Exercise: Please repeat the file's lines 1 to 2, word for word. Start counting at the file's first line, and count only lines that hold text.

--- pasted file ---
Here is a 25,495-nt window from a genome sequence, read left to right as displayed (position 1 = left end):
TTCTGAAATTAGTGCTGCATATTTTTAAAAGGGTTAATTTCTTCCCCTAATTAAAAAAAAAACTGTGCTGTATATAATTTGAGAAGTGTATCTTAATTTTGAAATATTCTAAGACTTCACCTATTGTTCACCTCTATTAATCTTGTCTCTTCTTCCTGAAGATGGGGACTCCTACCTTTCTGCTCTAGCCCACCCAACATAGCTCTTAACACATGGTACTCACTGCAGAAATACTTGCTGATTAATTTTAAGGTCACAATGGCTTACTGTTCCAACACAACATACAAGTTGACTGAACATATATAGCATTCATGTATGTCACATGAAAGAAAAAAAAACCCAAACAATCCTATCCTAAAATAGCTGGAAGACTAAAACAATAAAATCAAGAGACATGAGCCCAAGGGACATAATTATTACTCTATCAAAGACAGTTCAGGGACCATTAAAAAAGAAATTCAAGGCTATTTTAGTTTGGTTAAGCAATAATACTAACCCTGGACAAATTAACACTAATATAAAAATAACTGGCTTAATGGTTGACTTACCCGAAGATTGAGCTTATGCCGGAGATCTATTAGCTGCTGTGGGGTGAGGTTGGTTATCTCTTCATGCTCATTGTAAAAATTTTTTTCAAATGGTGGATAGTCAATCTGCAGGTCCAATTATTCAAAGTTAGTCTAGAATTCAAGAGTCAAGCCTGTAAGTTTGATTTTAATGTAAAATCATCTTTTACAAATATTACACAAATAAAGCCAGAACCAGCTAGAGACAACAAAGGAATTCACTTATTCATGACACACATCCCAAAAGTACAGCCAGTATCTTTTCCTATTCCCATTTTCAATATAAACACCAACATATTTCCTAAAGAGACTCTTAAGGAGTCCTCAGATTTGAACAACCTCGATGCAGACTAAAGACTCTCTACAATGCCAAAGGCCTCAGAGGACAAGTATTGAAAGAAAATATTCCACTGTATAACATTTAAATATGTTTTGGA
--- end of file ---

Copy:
Here is a 25,495-nt window from a genome sequence, read left to right as displayed (position 1 = left end):
TTCTGAAATTAGTGCTGCATATTTTTAAAAGGGTTAATTTCTTCCCCTAATTAAAAAAAAAACTGTGCTGTATATAATTTGAGAAGTGTATCTTAATTTTGAAATATTCTAAGACTTCACCTATTGTTCACCTCTATTAATCTTGTCTCTTCTTCCTGAAGATGGGGACTCCTACCTTTCTGCTCTAGCCCACCCAACATAGCTCTTAACACATGGTACTCACTGCAGAAATACTTGCTGATTAATTTTAAGGTCACAATGGCTTACTGTTCCAACACAACATACAAGTTGACTGAACATATATAGCATTCATGTATGTCACATGAAAGAAAAAAAAACCCAAACAATCCTATCCTAAAATAGCTGGAAGACTAAAACAATAAAATCAAGAGACATGAGCCCAAGGGACATAATTATTACTCTATCAAAGACAGTTCAGGGACCATTAAAAAAGAAATTCAAGGCTATTTTAGTTTGGTTAAGCAATAATACTAACCCTGGACAAATTAACACTAATATAAAAATAACTGGCTTAATGGTTGACTTACCCGAAGATTGAGCTTATGCCGGAGATCTATTAGCTGCTGTGGGGTGAGGTTGGTTATCTCTTCATGCTCATTGTAAAAATTTTTTTCAAATGGTGGATAGTCAATCTGCAGGTCCAATTATTCAAAGTTAGTCTAGAATTCAAGAGTCAAGCCTGTAAGTTTGATTTTAATGTAAAATCATCTTTTACAAATATTACACAAATAAAGCCAGAACCAGCTAGAGACAACAAAGGAATTCACTTATTCATGACACACATCCCAAAAGTACAGCCAGTATCTTTTCCTATTCCCATTTTCAATATAAACACCAACATATTTCCTAAAGAGACTCTTAAGGAGTCCTCAGATTTGAACAACCTCGATGCAGACTAAAGACTCTCTACAATGCCAAAGGCCTCAGAGGACAAGTATTGAAAGAAAATATTCCACTGTATAACATTTAAATATGTTTTGGA